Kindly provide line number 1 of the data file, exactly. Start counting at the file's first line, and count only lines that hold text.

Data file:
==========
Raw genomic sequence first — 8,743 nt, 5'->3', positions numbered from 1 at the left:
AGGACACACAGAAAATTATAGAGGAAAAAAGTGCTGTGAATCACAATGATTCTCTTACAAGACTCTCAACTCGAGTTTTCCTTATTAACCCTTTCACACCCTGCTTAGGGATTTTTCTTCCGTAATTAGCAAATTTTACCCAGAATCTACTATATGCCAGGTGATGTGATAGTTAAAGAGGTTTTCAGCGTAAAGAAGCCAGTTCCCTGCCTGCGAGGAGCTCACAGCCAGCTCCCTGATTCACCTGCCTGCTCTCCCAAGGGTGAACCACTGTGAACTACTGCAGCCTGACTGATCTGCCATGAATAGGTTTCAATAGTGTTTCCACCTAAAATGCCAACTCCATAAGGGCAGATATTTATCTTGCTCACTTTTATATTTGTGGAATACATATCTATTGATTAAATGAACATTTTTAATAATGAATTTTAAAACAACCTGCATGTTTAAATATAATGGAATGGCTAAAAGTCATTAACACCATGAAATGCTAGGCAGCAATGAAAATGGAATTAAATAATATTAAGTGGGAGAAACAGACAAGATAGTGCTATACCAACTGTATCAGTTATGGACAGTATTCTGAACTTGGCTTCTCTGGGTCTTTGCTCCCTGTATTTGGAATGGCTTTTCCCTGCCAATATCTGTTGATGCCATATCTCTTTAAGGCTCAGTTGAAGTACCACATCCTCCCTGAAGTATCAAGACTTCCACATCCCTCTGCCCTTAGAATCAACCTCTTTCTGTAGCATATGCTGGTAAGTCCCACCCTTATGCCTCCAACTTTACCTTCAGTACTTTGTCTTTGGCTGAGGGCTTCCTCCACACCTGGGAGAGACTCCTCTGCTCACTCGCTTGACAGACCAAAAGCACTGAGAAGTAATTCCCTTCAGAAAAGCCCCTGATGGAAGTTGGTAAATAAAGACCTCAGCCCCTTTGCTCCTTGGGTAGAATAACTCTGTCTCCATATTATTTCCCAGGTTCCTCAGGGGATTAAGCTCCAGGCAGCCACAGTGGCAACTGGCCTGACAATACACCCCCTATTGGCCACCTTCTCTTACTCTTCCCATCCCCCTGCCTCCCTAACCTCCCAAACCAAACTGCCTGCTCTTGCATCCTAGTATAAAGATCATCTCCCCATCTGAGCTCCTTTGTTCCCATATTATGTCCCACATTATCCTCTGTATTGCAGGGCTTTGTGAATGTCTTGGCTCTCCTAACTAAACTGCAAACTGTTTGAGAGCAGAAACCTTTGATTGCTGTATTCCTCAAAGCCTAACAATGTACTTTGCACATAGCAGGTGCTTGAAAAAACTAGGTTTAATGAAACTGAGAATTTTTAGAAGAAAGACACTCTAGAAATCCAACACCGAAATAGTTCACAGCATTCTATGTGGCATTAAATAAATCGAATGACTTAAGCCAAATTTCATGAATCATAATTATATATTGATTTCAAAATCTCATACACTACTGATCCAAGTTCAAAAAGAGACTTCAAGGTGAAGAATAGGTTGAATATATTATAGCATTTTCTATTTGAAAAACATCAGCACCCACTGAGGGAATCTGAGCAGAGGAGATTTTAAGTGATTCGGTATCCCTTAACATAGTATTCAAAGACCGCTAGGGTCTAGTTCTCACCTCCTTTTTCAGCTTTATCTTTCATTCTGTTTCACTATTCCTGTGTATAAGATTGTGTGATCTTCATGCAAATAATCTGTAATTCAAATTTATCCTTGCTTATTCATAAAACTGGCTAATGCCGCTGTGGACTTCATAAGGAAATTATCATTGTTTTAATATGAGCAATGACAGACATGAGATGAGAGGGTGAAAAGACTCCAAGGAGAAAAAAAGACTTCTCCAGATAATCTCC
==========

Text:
Raw genomic sequence first — 8,743 nt, 5'->3', positions numbered from 1 at the left: